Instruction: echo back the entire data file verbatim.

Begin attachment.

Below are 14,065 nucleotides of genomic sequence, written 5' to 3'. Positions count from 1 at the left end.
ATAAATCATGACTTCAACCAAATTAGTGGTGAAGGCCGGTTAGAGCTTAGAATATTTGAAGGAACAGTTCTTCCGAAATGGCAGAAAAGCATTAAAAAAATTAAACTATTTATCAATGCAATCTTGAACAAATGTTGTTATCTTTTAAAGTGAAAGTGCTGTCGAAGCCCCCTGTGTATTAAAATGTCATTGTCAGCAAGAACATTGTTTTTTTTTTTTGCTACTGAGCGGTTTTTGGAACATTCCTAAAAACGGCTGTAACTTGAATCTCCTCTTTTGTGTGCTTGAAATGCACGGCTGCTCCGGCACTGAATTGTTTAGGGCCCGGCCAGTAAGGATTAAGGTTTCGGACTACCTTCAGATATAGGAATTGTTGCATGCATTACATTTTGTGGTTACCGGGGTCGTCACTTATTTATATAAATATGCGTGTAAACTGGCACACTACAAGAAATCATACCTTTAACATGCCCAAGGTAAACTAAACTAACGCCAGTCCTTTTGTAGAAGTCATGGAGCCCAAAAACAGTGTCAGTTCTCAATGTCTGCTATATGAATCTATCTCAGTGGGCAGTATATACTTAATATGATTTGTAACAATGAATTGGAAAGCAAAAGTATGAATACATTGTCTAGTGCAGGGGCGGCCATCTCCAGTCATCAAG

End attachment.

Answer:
Below are 14,065 nucleotides of genomic sequence, written 5' to 3'. Positions count from 1 at the left end.
ATAAATCATGACTTCAACCAAATTAGTGGTGAAGGCCGGTTAGAGCTTAGAATATTTGAAGGAACAGTTCTTCCGAAATGGCAGAAAAGCATTAAAAAAATTAAACTATTTATCAATGCAATCTTGAACAAATGTTGTTATCTTTTAAAGTGAAAGTGCTGTCGAAGCCCCCTGTGTATTAAAATGTCATTGTCAGCAAGAACATTGTTTTTTTTTTTTGCTACTGAGCGGTTTTTGGAACATTCCTAAAAACGGCTGTAACTTGAATCTCCTCTTTTGTGTGCTTGAAATGCACGGCTGCTCCGGCACTGAATTGTTTAGGGCCCGGCCAGTAAGGATTAAGGTTTCGGACTACCTTCAGATATAGGAATTGTTGCATGCATTACATTTTGTGGTTACCGGGGTCGTCACTTATTTATATAAATATGCGTGTAAACTGGCACACTACAAGAAATCATACCTTTAACATGCCCAAGGTAAACTAAACTAACGCCAGTCCTTTTGTAGAAGTCATGGAGCCCAAAAACAGTGTCAGTTCTCAATGTCTGCTATATGAATCTATCTCAGTGGGCAGTATATACTTAATATGATTTGTAACAATGAATTGGAAAGCAAAAGTATGAATACATTGTCTAGTGCAGGGGCGGCCATCTCCAGTCATCAAG